The Davenport constant $D(G)$ of a finite group $G$ is the minimal $d$ such that any sequence/multiset of length $d$ is one-product, i.e., identity can be obtained as a product (in some order) of some non-empty subsequence. The small davenport constant $d(G)$ is the maximal length of one-product free sequences, i.e., $d(G)+1=D(G)$. I am focusing on $S_n$ and $A_n$.

In another post Davenport constant $D(S_5)=10$ or $11$? for computing $D(S_5)$, it ended up showing that $d(S_5)=10$, and it is also known that $d(S_3)=3$ and $d(S_4)=6$. For these three cases $d(S_n)= {n \choose 2}=n(n-1)/2$ holds, i.e., maximal one-product free sequences have this length.

I think it might be just coincidence, however this combinatorial expression appears a lot in $S_n$. For example, it is the total number of transpositions, or the largest number of inversions an element can have. If we consider adjacent transpositions $(i, i+1)$ as generators of $S_n$, this could mean that the largest length that a permutation could have is exactly ${ n \choose 2}$. Maybe it has nothing to do but...is there any relation between ${n \choose 2}$ and $d(S_n)$??

Maybe is not equality but some lower or upper bound, which would also be very interesting. This means that either we could construct a family of maximal one-product free sequences of length ${n \choose 2}$ in $S_n$ (taking the idea of distinct tranpositions or inversions into account) or prove that any sequence with more than ${n \choose 2}$ elements must be one-product. Any other strategies to get upper and lower bounds for $S_n$ or $A_n$ are also very welcome! Thanks a lot for your help ;)

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    $\begingroup$ Your link to "another post" is to a comment by @PeterTaylor, itself linking to Sage code. Was that what you intended? Might you have meant to link to the answer on which it is a comment? $\endgroup$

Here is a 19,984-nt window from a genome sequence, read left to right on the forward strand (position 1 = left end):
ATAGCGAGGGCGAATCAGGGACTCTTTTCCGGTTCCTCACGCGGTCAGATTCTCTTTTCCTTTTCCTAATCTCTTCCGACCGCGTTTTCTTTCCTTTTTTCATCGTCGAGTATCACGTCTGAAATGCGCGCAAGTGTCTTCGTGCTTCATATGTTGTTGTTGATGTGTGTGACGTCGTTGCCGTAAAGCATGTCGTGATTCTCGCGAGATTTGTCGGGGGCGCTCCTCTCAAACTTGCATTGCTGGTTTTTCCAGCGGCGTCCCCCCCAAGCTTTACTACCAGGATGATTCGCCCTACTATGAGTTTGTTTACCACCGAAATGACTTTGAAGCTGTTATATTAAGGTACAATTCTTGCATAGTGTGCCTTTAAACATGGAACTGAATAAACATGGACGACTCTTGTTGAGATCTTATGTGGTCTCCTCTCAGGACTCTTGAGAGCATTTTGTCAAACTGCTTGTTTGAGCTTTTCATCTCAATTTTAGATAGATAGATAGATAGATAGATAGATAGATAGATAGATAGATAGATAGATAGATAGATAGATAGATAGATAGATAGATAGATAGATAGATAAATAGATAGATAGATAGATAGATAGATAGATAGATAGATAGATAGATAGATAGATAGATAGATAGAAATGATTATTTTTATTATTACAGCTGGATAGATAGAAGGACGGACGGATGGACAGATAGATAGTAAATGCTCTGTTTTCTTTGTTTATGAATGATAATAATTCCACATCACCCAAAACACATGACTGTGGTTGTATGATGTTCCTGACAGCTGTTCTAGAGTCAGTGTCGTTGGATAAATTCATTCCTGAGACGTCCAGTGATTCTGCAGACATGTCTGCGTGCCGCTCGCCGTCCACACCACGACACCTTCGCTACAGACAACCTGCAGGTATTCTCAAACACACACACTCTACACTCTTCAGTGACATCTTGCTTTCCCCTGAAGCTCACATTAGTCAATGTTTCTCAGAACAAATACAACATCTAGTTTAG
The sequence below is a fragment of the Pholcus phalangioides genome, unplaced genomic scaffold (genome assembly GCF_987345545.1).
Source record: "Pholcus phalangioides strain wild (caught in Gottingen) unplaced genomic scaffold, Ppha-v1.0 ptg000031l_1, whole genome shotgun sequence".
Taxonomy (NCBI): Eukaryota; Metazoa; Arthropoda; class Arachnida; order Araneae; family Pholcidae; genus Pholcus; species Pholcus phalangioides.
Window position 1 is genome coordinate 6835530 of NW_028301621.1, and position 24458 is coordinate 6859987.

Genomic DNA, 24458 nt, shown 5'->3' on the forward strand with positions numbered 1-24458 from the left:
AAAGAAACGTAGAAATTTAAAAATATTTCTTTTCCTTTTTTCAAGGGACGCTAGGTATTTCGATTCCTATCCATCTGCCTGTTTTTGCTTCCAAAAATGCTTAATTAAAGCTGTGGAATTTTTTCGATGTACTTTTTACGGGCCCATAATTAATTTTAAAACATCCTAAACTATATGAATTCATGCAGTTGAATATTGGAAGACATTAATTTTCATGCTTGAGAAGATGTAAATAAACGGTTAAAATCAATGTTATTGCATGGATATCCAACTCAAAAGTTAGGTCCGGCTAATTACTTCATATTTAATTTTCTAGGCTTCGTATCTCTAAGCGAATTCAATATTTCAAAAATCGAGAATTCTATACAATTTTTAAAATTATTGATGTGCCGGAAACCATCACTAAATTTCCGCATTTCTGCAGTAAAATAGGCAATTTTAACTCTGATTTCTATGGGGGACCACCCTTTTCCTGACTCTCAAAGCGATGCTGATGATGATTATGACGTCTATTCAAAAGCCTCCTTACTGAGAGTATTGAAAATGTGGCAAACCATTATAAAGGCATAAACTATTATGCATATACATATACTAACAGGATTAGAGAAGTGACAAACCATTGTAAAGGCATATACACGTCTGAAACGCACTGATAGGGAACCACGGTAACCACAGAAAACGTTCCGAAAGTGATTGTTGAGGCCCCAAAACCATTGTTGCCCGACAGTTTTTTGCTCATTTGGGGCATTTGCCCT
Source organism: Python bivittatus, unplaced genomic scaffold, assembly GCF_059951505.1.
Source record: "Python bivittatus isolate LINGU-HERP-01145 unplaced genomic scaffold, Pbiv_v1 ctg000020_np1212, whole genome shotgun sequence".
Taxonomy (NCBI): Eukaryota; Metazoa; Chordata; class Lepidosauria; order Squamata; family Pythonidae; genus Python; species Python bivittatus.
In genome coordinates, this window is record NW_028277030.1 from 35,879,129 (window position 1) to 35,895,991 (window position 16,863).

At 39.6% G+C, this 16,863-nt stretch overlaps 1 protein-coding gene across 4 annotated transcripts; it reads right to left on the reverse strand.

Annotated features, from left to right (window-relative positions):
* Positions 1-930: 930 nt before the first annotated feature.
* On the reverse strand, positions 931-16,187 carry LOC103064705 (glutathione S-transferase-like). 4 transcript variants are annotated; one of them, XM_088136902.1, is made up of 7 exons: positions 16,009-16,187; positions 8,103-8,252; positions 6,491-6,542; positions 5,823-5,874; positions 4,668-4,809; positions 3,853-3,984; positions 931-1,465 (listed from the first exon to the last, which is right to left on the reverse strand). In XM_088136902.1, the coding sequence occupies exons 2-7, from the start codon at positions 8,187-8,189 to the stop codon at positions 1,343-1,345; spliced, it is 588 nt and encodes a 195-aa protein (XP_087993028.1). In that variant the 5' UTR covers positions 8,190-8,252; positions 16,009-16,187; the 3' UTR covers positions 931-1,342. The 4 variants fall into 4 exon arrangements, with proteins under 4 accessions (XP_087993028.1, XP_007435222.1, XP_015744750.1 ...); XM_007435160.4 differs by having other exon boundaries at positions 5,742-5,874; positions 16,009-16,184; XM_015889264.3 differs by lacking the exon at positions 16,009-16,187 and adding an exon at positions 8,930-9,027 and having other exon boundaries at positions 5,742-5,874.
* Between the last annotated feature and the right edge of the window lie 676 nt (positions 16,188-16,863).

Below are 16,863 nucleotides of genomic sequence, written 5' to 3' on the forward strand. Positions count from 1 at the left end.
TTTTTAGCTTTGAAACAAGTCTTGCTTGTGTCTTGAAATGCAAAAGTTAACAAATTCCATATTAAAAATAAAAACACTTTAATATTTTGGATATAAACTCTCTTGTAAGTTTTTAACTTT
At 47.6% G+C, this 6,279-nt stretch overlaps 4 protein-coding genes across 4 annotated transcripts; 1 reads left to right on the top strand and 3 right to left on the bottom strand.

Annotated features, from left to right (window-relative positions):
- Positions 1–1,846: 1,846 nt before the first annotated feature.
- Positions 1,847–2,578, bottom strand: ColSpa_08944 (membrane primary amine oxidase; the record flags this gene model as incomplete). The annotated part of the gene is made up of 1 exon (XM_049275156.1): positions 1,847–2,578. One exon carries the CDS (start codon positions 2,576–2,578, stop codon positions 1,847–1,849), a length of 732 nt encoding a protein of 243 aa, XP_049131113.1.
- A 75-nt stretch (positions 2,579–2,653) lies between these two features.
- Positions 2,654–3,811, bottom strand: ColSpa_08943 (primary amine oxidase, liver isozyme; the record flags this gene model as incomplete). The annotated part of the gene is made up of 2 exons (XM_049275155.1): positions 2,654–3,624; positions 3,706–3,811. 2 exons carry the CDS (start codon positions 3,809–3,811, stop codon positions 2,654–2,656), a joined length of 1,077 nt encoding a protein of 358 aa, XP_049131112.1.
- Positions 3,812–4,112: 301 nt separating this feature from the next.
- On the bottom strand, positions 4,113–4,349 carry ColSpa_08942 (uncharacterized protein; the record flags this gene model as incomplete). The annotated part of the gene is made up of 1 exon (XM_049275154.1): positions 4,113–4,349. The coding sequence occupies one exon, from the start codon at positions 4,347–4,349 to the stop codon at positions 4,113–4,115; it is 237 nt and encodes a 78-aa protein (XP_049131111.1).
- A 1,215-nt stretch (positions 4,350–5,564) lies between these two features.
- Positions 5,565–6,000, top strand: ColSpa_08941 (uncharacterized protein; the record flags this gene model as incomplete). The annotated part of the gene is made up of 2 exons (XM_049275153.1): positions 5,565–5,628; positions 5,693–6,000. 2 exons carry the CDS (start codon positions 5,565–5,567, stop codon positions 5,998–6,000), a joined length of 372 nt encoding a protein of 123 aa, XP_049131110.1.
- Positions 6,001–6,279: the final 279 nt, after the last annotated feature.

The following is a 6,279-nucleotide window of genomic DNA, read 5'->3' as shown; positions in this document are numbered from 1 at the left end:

– LSpice
    Commented Jul 9 at 17:23
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    $\begingroup$ The sequence of all $n\choose 2$ transpositions (in the lexicographic order) is 1-product free, right? $\endgroup$ Commented Jul 9 at 17:58
  • $\begingroup$ @FedorPetrov We are using that a sequence is one-product free if there is no subsequence with product one in ANY order. Thus, for n=4 for example we have (12)(34)(13)(24)(14)(23)=1. $\endgroup$ Commented Jul 10 at 1:39
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    $\begingroup$ @MikelMartinezPuente ah, ok. I would call it a "multiset", not a "sequence". $\endgroup$ Commented Jul 10 at 8:10
  • $\begingroup$ @DavidRoberts, about the edit, I took the "davenport" in the title to be intentional, per the usage in the post: there is the large-D Davenport constant $D$, and the small-d davenport constant $d$. (I am not sure how I would feel about this were it my name in play, but it seemed to be intentional.) $\endgroup$
    – LSpice
    Commented Jul 12 at 23:59

1 Answer 1


This guess must fail for large $n$ because $d(S_n)$ grows much faster than $n(n-1)/2$. Indeed $d(S_n) > n(n-1)/2$ for all $n \geq 16$ (and possibly also a few smaller $n$).

For any group $G$, a lower bound on $D(G)$ is the maximal order $|a|$ of any element $a \in G,$ because the sequence $a, a, a, \ldots$ of length $|a|-1$ is one-free. For $G = S_n$, this lower bound (Landau's function $g(n),$ OEIS sequence A000793) grows faster than $n(n-1)/2$ and indeed faster than any polynomial in $n$. Already for $n=16$ the product of disjoint cycles of lengths $4,5,7$ has order $140$ while $16(16-1)/2 = 120$. The OEIS goes just far enough to see that $D(S_{47}) \geq 120120 > 47^3$.

  • $\begingroup$ Thank you so much for the contribution! It is weird I dind't realise to check first such a natural lower bound of $D(S_n)$. By the way, do you know if there is an equivalent function as the Landau function for alternating groups? Thanks :) $\endgroup$ Commented Jul 10 at 18:58
  • $\begingroup$ You're welcome. For $A_n$, I don't know whether the maximal order has another name; I suppose you can call it $g_+(n)$. It must be at least as large as $g(n)/2$ (if the maximal order in $S_n$ is attained by an odd permutation then consider its square), and thus also increases faster than any polynomial in $n$. $\endgroup$ Commented Jul 10 at 19:11
  • $\begingroup$ Thanks a lot! That makes sense. Do you think there is also such an easy upper bound for $A_n$ or $S_n$? The unique idea I come up with is that $D(S_n) \leq n*D(S_{n-1})$ and of course $D(S_n) \leq 2*D(A_n)$, but still is need to know previous values... $\endgroup$ Commented Jul 11 at 10:53
  • $\begingroup$ @MikelMartinezPuente I don't know, sorry. The lower bound required only coming up with one example; upper bounds require actually proving something in all cases . . . $\endgroup$ Commented Jul 11 at 13:07

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